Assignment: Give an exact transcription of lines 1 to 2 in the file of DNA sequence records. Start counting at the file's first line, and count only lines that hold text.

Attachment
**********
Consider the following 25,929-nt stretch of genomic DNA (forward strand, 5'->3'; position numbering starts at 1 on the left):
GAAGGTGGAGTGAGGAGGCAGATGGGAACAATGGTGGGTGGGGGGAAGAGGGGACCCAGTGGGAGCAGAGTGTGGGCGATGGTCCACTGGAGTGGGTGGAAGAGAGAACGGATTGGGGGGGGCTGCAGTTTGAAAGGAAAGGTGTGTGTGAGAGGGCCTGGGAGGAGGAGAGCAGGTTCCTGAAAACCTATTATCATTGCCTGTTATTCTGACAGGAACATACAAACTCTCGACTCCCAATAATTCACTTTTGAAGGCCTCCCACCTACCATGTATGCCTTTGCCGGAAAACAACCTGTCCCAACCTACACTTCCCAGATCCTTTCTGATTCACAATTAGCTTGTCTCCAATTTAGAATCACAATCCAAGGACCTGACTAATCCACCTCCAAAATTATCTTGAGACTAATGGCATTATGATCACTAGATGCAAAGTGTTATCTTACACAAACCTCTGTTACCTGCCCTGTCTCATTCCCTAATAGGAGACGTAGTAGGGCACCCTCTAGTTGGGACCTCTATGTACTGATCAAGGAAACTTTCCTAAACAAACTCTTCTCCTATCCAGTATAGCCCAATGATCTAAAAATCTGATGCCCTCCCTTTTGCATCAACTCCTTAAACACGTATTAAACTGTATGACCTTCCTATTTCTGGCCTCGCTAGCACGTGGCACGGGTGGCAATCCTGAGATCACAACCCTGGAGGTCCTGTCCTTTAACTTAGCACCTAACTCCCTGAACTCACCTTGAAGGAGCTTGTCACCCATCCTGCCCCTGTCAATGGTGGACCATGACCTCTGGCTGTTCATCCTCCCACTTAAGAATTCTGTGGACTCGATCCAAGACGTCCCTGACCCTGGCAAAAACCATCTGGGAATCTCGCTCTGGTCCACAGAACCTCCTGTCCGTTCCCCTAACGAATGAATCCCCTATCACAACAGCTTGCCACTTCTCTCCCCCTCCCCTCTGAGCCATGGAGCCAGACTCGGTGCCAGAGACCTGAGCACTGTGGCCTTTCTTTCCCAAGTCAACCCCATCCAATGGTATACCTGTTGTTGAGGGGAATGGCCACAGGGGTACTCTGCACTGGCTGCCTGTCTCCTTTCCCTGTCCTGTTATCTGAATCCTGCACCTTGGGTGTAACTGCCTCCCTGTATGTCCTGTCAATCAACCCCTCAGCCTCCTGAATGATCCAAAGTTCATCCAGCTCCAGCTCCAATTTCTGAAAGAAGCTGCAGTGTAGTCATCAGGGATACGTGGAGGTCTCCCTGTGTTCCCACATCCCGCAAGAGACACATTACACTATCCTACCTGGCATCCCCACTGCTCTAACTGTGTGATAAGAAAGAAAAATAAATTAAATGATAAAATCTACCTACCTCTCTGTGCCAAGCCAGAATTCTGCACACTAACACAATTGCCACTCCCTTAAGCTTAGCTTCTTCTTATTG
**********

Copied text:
Consider the following 25,929-nt stretch of genomic DNA (forward strand, 5'->3'; position numbering starts at 1 on the left):
GAAGGTGGAGTGAGGAGGCAGATGGGAACAATGGTGGGTGGGGGGAAGAGGGGACCCAGTGGGAGCAGAGTGTGGGCGATGGTCCACTGGAGTGGGTGGAAGAGAGAACGGATTGGGGGGGGCTGCAGTTTGAAAGGAAAGGTGTGTGTGAGAGGGCCTGGGAGGAGGAGAGCAGGTTCCTGAAAACCTATTATCATTGCCTGTTATTCTGACAGGAACATACAAACTCTCGACTCCCAATAATTCACTTTTGAAGGCCTCCCACCTACCATGTATGCCTTTGCCGGAAAACAACCTGTCCCAACCTACACTTCCCAGATCCTTTCTGATTCACAATTAGCTTGTCTCCAATTTAGAATCACAATCCAAGGACCTGACTAATCCACCTCCAAAATTATCTTGAGACTAATGGCATTATGATCACTAGATGCAAAGTGTTATCTTACACAAACCTCTGTTACCTGCCCTGTCTCATTCCCTAATAGGAGACGTAGTAGGGCACCCTCTAGTTGGGACCTCTATGTACTGATCAAGGAAACTTTCCTAAACAAACTCTTCTCCTATCCAGTATAGCCCAATGATCTAAAAATCTGATGCCCTCCCTTTTGCATCAACTCCTTAAACACGTATTAAACTGTATGACCTTCCTATTTCTGGCCTCGCTAGCACGTGGCACGGGTGGCAATCCTGAGATCACAACCCTGGAGGTCCTGTCCTTTAACTTAGCACCTAACTCCCTGAACTCACCTTGAAGGAGCTTGTCACCCATCCTGCCCCTGTCAATGGTGGACCATGACCTCTGGCTGTTCATCCTCCCACTTAAGAATTCTGTGGACTCGATCCAAGACGTCCCTGACCCTGGCAAAAACCATCTGGGAATCTCGCTCTGGTCCACAGAACCTCCTGTCCGTTCCCCTAACGAATGAATCCCCTATCACAACAGCTTGCCACTTCTCTCCCCCTCCCCTCTGAGCCATGGAGCCAGACTCGGTGCCAGAGACCTGAGCACTGTGGCCTTTCTTTCCCAAGTCAACCCCATCCAATGGTATACCTGTTGTTGAGGGGAATGGCCACAGGGGTACTCTGCACTGGCTGCCTGTCTCCTTTCCCTGTCCTGTTATCTGAATCCTGCACCTTGGGTGTAACTGCCTCCCTGTATGTCCTGTCAATCAACCCCTCAGCCTCCTGAATGATCCAAAGTTCATCCAGCTCCAGCTCCAATTTCTGAAAGAAGCTGCAGTGTAGTCATCAGGGATACGTGGAGGTCTCCCTGTGTTCCCACATCCCGCAAGAGACACATTACACTATCCTACCTGGCATCCCCACTGCTCTAACTGTGTGATAAGAAAGAAAAATAAATTAAATGATAAAATCTACCTACCTCTCTGTGCCAAGCCAGAATTCTGCACACTAACACAATTGCCACTCCCTTAAGCTTAGCTTCTTCTTATTG